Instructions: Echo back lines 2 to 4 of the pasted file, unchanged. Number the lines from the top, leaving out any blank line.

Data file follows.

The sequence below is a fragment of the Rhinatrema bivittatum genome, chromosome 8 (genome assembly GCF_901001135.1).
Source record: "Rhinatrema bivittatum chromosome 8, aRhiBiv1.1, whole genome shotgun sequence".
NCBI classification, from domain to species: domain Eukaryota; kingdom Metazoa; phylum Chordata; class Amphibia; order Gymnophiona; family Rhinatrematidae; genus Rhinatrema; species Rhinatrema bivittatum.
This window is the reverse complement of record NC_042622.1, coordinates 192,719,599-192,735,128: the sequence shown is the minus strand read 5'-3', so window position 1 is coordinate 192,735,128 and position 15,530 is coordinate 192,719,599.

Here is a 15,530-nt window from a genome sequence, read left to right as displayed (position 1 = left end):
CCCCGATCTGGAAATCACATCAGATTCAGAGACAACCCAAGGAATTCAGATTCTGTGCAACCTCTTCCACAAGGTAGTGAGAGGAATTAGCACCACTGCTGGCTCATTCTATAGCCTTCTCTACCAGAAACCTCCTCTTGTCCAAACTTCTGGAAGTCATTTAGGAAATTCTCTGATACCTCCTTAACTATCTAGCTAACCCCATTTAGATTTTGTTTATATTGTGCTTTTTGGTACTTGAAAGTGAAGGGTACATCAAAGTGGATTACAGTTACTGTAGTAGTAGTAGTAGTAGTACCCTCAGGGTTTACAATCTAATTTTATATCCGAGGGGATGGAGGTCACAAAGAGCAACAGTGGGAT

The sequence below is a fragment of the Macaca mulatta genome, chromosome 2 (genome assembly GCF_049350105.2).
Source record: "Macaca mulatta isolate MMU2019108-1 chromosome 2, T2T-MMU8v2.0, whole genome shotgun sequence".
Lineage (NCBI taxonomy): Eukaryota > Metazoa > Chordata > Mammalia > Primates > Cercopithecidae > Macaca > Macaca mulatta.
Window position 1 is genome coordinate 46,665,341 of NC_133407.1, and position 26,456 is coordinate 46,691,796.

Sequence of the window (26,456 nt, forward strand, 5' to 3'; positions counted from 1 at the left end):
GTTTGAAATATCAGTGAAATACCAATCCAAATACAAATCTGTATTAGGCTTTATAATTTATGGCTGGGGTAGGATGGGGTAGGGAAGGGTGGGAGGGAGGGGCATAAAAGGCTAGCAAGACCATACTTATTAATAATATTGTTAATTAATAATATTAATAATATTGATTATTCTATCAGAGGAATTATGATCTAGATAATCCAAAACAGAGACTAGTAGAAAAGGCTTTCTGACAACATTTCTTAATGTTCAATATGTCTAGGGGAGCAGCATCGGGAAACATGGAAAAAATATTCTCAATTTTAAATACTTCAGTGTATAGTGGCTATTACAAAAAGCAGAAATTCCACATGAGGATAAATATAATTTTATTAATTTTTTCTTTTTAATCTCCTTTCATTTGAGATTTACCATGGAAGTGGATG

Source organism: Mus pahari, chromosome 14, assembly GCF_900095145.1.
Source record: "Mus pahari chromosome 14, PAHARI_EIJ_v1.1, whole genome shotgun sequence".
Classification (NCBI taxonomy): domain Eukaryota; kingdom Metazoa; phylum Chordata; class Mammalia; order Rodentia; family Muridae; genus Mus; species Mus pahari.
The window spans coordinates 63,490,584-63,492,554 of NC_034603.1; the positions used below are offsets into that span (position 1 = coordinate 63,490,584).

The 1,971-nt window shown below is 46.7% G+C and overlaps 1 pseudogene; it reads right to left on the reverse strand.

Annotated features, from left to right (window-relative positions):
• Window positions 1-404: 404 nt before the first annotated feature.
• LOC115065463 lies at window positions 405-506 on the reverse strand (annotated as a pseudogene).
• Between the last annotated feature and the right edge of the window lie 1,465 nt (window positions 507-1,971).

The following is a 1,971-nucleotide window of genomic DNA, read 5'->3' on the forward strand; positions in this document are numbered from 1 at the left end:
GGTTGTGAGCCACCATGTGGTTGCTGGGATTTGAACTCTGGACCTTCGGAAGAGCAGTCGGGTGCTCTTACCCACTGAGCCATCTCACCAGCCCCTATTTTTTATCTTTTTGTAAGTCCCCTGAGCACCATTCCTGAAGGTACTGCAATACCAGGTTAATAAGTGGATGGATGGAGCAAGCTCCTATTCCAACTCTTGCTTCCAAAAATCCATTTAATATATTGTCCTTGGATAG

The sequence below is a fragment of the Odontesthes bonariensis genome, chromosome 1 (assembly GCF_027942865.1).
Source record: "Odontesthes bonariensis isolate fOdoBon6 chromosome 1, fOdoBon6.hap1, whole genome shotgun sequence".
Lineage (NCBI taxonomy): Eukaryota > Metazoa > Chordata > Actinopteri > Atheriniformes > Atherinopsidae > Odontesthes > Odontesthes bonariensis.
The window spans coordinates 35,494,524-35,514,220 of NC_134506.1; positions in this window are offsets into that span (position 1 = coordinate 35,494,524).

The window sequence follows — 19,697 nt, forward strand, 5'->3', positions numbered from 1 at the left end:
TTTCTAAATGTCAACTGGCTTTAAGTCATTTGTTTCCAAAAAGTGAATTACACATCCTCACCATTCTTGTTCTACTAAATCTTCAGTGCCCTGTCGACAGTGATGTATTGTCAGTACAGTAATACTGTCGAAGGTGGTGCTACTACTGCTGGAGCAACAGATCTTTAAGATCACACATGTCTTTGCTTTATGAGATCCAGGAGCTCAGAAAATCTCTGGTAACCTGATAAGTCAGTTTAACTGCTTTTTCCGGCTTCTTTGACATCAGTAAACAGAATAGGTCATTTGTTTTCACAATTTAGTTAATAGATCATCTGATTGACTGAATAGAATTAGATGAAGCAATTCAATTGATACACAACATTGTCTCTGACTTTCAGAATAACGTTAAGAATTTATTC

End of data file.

Source record: "Rhinatrema bivittatum chromosome 8, aRhiBiv1.1, whole genome shotgun sequence".
NCBI classification, from domain to species: domain Eukaryota; kingdom Metazoa; phylum Chordata; class Amphibia; order Gymnophiona; family Rhinatrematidae; genus Rhinatrema; species Rhinatrema bivittatum.
This window is the reverse complement of record NC_042622.1, coordinates 192,719,599-192,735,128: the sequence shown is the minus strand read 5'-3', so window position 1 is coordinate 192,735,128 and position 15,530 is coordinate 192,719,599.